To the Editor: The antibiotic Ceftin is cefuroxime axetil (1); the axetil is converted to acetaldehyde (1). I recently encountered the following disulfiram reaction.
A patient receiving Antabuse (disulfiram) (125 mg in the morning for the prior 18 months) with generally good compliance was given Ceftin (cefuroxime) and, within 1 hour after the first oral dose (250 mg at 6 p.m.), developed nausea, vomiting, and stomach cramps. These symptoms lasted 8 to 9 hours; the patient did not take another dose of the Ceftin (he was not rechallenged).
This reaction was presumably caused by the accumulation of acetaldehyde (alcohol is converted to acetaldehyde; disulfiram blocks the conversion of acetaldehyde to acetate, and a disulfiram reaction is caused by increased acetaldehyde levels). Odyssey Pharmaceuticals (makers of Antabuse) had no reports of an interaction between Ceftin and Antabuse, but very small amounts of alcohol can cause a disulfiram reaction, so it might be assumed that even smaller amounts of acetaldehyde can do the same.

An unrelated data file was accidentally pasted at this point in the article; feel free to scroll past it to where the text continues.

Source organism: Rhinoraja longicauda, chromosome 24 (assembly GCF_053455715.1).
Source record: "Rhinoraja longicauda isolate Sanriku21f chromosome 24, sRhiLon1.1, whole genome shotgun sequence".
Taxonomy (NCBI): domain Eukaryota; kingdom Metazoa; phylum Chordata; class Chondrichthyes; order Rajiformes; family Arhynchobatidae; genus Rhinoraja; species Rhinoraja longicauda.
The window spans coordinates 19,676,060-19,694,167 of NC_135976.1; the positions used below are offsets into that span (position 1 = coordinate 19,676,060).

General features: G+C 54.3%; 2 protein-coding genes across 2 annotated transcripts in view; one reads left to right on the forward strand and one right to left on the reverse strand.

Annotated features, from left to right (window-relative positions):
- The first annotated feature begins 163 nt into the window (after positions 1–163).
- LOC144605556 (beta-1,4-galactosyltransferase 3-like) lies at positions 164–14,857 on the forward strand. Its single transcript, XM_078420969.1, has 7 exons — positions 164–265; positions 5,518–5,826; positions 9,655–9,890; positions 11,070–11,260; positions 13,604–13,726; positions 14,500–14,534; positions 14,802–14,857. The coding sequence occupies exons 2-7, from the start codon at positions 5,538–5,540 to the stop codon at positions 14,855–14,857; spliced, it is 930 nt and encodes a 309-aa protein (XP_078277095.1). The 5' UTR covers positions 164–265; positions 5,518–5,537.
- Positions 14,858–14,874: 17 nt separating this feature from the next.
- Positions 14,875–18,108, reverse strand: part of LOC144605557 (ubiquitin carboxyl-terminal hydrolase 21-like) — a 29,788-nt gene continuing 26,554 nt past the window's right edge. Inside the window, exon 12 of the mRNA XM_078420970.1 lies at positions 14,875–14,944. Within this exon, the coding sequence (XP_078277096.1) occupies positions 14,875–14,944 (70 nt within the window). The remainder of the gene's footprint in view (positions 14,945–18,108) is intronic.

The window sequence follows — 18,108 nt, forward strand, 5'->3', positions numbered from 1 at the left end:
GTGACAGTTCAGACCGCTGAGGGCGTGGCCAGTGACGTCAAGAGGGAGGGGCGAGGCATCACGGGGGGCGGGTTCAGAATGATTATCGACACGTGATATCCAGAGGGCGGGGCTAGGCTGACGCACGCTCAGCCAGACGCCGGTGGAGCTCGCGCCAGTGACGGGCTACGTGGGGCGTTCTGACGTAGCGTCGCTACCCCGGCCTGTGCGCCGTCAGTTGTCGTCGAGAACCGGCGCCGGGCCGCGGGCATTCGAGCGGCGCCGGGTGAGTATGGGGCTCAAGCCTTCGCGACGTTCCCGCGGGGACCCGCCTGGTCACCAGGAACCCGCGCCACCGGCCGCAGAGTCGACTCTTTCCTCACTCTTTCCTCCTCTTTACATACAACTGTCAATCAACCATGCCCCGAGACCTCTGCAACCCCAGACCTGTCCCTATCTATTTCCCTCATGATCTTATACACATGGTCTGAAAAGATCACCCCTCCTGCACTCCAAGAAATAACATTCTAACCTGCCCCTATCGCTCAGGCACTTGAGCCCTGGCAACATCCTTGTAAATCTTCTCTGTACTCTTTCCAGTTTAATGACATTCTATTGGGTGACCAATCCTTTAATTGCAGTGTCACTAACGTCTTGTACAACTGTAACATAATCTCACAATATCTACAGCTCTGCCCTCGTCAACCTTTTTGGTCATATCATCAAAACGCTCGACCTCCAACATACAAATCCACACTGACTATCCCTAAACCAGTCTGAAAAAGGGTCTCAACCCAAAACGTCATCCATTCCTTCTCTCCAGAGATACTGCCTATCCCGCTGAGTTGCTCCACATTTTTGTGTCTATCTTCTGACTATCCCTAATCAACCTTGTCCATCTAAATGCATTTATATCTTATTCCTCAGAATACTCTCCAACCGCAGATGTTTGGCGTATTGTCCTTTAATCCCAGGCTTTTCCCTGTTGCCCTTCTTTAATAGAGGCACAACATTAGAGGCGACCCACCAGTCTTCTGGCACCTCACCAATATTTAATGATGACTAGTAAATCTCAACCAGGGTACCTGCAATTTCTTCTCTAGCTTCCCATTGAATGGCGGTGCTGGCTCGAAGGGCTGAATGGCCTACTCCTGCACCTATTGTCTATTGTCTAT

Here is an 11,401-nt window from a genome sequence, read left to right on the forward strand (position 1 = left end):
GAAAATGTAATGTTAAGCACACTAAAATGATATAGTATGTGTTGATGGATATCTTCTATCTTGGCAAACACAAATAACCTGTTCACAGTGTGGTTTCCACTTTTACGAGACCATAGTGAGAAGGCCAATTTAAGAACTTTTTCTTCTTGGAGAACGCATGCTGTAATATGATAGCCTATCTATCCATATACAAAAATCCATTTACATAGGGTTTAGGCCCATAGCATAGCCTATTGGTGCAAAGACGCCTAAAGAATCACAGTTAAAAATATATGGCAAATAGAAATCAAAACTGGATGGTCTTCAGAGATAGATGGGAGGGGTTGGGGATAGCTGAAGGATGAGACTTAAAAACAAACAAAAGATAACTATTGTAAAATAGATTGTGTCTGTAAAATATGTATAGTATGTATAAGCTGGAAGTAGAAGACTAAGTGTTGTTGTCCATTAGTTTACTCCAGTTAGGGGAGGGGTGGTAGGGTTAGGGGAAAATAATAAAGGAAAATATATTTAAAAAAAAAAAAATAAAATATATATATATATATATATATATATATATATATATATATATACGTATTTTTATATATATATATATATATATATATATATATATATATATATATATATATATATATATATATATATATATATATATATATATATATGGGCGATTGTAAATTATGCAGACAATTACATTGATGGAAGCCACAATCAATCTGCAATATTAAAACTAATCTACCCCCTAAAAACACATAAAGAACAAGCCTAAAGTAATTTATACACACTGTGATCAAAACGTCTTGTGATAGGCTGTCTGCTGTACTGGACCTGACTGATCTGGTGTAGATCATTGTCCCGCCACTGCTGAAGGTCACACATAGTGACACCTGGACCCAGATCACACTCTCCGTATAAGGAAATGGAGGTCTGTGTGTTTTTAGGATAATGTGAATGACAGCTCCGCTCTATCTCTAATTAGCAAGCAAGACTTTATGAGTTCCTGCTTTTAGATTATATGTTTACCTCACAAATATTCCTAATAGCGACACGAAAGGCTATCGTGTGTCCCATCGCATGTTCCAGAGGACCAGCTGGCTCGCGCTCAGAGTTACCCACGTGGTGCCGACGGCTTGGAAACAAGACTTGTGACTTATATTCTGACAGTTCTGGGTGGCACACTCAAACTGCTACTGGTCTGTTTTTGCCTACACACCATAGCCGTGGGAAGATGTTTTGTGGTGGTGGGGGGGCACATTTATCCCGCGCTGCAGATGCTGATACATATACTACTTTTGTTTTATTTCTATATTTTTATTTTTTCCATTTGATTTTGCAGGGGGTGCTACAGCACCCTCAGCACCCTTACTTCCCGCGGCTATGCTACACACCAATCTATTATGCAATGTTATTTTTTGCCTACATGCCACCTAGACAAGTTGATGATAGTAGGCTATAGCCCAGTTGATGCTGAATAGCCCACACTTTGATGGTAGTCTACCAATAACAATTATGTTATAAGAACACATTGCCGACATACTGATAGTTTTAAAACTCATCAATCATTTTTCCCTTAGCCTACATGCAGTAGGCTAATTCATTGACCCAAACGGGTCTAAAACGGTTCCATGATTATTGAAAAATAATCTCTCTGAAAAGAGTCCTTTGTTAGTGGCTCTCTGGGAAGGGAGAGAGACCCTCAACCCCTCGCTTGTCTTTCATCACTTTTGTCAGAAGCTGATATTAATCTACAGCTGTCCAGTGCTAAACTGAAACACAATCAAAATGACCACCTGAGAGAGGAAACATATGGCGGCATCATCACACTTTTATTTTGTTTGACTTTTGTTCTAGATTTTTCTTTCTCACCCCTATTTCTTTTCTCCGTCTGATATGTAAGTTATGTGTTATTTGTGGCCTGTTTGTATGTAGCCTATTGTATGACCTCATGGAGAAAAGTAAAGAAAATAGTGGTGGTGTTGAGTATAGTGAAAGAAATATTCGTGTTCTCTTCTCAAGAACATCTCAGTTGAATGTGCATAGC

1.Manufacturer’s approved labeling for Ceftin, in Physicians’ Desk Reference. Montvale, NJ, Thomson PDR, 2006, pp 1369–1373
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